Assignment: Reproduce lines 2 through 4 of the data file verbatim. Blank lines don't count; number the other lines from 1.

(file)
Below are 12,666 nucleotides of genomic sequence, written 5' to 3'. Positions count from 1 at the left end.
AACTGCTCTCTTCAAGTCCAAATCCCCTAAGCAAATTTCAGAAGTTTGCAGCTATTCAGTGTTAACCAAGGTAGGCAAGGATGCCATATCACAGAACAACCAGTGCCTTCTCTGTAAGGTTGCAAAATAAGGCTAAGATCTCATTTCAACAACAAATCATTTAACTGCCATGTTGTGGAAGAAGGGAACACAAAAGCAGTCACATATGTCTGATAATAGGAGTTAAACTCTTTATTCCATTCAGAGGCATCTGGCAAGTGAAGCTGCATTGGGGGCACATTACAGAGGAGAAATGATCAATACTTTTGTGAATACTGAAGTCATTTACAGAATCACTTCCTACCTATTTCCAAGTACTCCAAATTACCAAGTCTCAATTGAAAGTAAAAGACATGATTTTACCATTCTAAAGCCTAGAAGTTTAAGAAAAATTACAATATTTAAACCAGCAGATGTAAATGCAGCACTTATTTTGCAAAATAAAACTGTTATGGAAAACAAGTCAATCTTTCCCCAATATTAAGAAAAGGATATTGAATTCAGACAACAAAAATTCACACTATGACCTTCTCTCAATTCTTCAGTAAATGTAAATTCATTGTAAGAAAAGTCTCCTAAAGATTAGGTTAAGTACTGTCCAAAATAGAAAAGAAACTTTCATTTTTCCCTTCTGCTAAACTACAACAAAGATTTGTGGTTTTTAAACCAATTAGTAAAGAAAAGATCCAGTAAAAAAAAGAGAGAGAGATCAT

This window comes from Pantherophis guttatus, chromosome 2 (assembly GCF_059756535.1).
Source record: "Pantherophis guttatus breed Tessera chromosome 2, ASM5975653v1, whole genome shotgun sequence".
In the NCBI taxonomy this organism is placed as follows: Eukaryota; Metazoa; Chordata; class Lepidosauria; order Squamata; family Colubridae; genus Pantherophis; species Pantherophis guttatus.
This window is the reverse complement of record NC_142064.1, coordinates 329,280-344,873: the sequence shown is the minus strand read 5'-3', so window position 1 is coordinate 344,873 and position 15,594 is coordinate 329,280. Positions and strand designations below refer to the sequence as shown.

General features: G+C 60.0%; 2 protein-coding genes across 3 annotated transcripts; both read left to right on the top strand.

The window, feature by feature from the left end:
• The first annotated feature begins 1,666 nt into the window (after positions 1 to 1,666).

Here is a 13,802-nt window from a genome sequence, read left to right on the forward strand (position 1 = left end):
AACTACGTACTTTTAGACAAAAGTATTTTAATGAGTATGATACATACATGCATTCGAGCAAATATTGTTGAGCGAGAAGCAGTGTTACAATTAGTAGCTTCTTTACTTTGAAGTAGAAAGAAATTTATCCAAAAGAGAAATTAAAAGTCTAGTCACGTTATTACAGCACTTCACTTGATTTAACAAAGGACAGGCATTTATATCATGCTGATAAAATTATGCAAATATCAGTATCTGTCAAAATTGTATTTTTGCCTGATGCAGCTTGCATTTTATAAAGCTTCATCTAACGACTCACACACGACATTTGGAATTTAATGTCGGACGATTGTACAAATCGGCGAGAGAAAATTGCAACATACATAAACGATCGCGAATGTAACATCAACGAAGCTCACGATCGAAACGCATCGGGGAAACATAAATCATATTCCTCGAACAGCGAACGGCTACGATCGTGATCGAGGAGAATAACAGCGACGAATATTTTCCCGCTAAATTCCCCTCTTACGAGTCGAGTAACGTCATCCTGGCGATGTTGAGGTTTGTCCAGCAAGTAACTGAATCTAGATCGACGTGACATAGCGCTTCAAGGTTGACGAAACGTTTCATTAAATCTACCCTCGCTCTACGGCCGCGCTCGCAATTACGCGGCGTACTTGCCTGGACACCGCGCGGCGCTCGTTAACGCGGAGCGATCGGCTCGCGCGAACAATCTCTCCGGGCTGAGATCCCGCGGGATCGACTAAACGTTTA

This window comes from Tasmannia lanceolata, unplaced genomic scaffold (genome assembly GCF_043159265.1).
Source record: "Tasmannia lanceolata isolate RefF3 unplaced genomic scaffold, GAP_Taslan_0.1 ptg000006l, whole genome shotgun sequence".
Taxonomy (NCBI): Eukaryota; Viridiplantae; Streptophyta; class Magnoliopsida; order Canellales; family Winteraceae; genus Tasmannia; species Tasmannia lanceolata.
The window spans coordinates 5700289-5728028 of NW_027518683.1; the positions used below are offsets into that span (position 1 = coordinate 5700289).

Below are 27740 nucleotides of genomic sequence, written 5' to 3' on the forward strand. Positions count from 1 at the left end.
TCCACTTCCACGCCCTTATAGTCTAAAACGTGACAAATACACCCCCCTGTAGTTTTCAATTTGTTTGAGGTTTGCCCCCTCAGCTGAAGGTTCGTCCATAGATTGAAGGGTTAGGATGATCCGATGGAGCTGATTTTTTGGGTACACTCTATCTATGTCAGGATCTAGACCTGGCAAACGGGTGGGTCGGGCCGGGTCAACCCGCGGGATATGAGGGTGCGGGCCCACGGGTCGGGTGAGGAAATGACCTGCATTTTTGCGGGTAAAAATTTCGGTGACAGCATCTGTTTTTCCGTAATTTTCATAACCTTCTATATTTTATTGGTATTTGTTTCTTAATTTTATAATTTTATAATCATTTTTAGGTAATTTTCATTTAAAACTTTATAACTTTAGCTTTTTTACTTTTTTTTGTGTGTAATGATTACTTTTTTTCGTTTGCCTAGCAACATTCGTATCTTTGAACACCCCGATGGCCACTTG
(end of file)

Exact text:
AACTGCTCTCTTCAAGTCCAAATCCCCTAAGCAAATTTCAGAAGTTTGCAGCTATTCAGTGTTAACCAAGGTAGGCAAGGATGCCATATCACAGAACAACCAGTGCCTTCTCTGTAAGGTTGCAAAATAAGGCTAAGATCTCATTTCAACAACAAATCATTTAACTGCCATGTTGTGGAAGAAGGGAACACAAAAGCAGTCACATATGTCTGATAATAGGAGTTAAACTCTTTATTCCATTCAGAGGCATCTGGCAAGTGAAGCTGCATTGGGGGCACATTACAGAGGAGAAATGATCAATACTTTTGTGAATACTGAAGTCATTTACAGAATCACTTCCTACCTATTTCCAAGTACTCCAAATTACCAAGTCTCAATTGAAAGTAAAAGACATGATTTTACCATTCTAAAGCCTAGAAGTTTAAGAAAAATTACAATATTTAAACCAGCAGATGTAAATGCAGCACTTATTTTGCAAAATAAAACTGTTATGGAAAACAAGTCAATCTTTCCCCAATATTAAGAAAAGGATATTGAATTCAGACAACAAAAATTCACACTATGACCTTCTCTCAATTCTTCAGTAAATGTAAATTCATTGTAAGAAAAGTCTCCTAAAGATTAGGTTAAGTACTGTCCAAAATAGAAAAGAAACTTTCATTTTTCCCTTCTGCTAAACTACAACAAAGATTTGTGGTTTTTAAACCAATTAGTAAAGAAAAGATCCAGTAAAAAAAAGAGAGAGAGATCAT

This window comes from Pantherophis guttatus, chromosome 2 (assembly GCF_059756535.1).
Source record: "Pantherophis guttatus breed Tessera chromosome 2, ASM5975653v1, whole genome shotgun sequence".